We can all agree that technology is transforming the way we work. Many of us have embraced the idea that such disruptive communication technologies as immersive video, the latest social channels or post-intranet era mobile enterprise collaboration platforms, are here to stay. We’ve even made the pitch to our leaders that it’s time to reach employees and the media using these tools.
Yet, like the proverbial shoemaker’s children wanting for decent footwear, we often don’t apply these tools to make our own work faster, better and more effective. Few of us consider that these same technologies just might make organizations re-assess what role communication professionals like us should have—if any—in the modern enterprise.
“Get wired or get fired”
I first heard that statement during the keynote address of a training and development conference back in 1994. At that time, the training and development industry was facing the disruptive influence of video and CD-ROM-based training. Industry visionaries were dreaming of the day when video instruction would be available on the internet. Sound familiar? Classroom training professionals were facing the threat of losing their jobs from disintermediation—eliminating one or more steps in the delivery of a product from producer to consumer.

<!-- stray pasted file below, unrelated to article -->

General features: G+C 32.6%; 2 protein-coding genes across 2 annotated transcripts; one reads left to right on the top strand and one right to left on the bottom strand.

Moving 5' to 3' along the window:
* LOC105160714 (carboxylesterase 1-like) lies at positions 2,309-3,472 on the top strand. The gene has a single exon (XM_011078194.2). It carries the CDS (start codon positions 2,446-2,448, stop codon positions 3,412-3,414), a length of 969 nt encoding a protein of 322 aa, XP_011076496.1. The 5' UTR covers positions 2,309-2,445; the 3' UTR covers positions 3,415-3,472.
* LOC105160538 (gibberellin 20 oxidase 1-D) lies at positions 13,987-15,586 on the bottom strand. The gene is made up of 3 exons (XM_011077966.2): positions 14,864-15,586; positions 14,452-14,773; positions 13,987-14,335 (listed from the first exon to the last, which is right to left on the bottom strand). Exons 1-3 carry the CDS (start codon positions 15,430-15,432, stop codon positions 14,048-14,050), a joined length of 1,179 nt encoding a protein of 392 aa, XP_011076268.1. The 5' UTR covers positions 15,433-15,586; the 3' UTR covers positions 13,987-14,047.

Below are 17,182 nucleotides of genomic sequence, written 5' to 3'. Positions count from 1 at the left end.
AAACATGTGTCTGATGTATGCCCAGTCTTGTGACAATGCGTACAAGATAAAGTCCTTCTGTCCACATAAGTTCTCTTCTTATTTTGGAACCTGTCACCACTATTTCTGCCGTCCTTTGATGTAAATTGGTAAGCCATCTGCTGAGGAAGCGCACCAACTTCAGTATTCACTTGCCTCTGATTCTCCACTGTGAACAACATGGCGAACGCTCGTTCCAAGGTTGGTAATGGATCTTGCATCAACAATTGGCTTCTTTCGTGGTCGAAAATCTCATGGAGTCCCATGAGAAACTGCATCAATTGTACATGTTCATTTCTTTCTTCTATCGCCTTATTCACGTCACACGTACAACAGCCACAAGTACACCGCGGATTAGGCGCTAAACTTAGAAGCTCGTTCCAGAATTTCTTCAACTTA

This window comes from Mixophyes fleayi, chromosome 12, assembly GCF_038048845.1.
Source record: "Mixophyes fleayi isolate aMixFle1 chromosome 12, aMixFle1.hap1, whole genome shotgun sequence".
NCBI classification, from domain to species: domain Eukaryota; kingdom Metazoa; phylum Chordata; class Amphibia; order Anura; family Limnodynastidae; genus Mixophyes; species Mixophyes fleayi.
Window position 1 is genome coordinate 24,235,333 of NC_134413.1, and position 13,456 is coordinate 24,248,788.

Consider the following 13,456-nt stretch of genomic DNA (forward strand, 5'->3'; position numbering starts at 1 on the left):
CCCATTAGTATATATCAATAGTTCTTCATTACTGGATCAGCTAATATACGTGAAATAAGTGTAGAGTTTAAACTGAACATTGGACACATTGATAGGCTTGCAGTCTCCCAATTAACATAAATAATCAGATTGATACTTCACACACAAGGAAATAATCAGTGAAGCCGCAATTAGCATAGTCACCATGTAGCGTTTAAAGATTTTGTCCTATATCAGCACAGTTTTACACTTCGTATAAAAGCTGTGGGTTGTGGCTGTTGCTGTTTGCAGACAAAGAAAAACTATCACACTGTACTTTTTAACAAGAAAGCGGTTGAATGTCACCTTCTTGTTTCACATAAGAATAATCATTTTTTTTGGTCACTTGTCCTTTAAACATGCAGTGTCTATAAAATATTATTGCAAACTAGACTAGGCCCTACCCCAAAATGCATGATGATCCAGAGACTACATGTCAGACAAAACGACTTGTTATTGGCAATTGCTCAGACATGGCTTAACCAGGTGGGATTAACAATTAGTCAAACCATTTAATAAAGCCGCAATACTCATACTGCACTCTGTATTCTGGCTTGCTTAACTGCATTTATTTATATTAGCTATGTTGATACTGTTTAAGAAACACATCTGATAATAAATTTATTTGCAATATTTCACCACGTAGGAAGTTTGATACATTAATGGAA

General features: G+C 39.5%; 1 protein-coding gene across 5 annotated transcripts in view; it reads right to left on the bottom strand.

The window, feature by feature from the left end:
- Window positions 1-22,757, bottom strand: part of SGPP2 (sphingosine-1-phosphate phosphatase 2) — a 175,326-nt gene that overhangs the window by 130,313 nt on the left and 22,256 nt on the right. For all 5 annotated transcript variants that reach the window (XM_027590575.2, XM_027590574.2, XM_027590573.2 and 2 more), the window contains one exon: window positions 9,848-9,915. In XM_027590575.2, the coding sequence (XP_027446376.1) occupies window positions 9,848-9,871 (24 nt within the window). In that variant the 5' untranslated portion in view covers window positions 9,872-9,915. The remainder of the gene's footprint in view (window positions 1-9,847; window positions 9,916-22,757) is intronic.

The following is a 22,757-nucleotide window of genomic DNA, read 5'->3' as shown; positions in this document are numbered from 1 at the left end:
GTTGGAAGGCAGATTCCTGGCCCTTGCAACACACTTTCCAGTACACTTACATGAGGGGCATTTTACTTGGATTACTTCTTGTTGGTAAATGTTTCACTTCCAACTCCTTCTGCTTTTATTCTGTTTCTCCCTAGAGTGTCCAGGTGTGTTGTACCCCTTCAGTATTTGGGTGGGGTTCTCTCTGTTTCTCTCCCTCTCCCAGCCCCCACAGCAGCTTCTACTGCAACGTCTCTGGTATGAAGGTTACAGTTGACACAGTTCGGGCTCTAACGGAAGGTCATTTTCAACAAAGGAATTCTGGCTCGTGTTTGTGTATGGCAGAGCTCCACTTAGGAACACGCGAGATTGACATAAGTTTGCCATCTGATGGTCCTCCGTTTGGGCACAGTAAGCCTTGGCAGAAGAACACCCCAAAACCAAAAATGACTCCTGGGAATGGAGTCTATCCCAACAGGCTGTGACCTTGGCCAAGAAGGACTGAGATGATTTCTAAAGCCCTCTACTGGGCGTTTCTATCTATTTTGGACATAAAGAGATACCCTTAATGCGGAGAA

Whether you realize it or not, your job has been in danger of disappearing due to disintermediation for a while now. For a long time, communicators have been telling themselves that the “art” portion of our profession would insulate us from automation, optimization, outsourcing, and other corporate cost-cutting solutions that rely on technology.
If you still think that way, it’s time to get better acquainted with disintermediation. In non-economic terms, think of it as cutting out the middle-person; oh, and by the way, that middle-person is probably you. It might just be time for communicators to “get wired” as well.